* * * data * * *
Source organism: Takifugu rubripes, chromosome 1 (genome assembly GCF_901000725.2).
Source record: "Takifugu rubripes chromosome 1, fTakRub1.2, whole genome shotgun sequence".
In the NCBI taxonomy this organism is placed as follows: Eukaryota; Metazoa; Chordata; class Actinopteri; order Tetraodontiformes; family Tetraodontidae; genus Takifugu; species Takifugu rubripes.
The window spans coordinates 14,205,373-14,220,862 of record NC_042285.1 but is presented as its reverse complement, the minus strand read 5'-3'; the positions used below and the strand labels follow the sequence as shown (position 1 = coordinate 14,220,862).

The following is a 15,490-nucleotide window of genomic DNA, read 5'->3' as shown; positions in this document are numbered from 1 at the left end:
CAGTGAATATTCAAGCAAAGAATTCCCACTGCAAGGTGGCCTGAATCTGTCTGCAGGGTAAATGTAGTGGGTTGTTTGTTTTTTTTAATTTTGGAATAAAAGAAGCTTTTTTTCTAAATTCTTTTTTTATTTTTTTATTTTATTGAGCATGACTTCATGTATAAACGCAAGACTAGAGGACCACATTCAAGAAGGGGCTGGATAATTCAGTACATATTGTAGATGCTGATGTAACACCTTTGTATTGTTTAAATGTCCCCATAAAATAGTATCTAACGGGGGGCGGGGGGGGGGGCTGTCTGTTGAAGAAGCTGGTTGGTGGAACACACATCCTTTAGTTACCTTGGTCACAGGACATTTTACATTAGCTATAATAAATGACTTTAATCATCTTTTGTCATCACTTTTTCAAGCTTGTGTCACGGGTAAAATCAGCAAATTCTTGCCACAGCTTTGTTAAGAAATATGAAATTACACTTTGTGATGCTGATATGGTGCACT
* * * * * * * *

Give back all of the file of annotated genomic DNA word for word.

Source organism: Takifugu rubripes, chromosome 1 (genome assembly GCF_901000725.2).
Source record: "Takifugu rubripes chromosome 1, fTakRub1.2, whole genome shotgun sequence".
In the NCBI taxonomy this organism is placed as follows: Eukaryota; Metazoa; Chordata; class Actinopteri; order Tetraodontiformes; family Tetraodontidae; genus Takifugu; species Takifugu rubripes.
The window spans coordinates 14,205,373-14,220,862 of record NC_042285.1 but is presented as its reverse complement, the minus strand read 5'-3'; the positions used below and the strand labels follow the sequence as shown (position 1 = coordinate 14,220,862).

The following is a 15,490-nucleotide window of genomic DNA, read 5'->3' as shown; positions in this document are numbered from 1 at the left end:
CAGTGAATATTCAAGCAAAGAATTCCCACTGCAAGGTGGCCTGAATCTGTCTGCAGGGTAAATGTAGTGGGTTGTTTGTTTTTTTTAATTTTGGAATAAAAGAAGCTTTTTTTCTAAATTCTTTTTTTATTTTTTTATTTTATTGAGCATGACTTCATGTATAAACGCAAGACTAGAGGACCACATTCAAGAAGGGGCTGGATAATTCAGTACATATTGTAGATGCTGATGTAACACCTTTGTATTGTTTAAATGTCCCCATAAAATAGTATCTAACGGGGGGCGGGGGGGGGGGCTGTCTGTTGAAGAAGCTGGTTGGTGGAACACACATCCTTTAGTTACCTTGGTCACAGGACATTTTACATTAGCTATAATAAATGACTTTAATCATCTTTTGTCATCACTTTTTCAAGCTTGTGTCACGGGTAAAATCAGCAAATTCTTGCCACAGCTTTGTTAAGAAATATGAAATTACACTTTGTGATGCTGATATGGTGCACT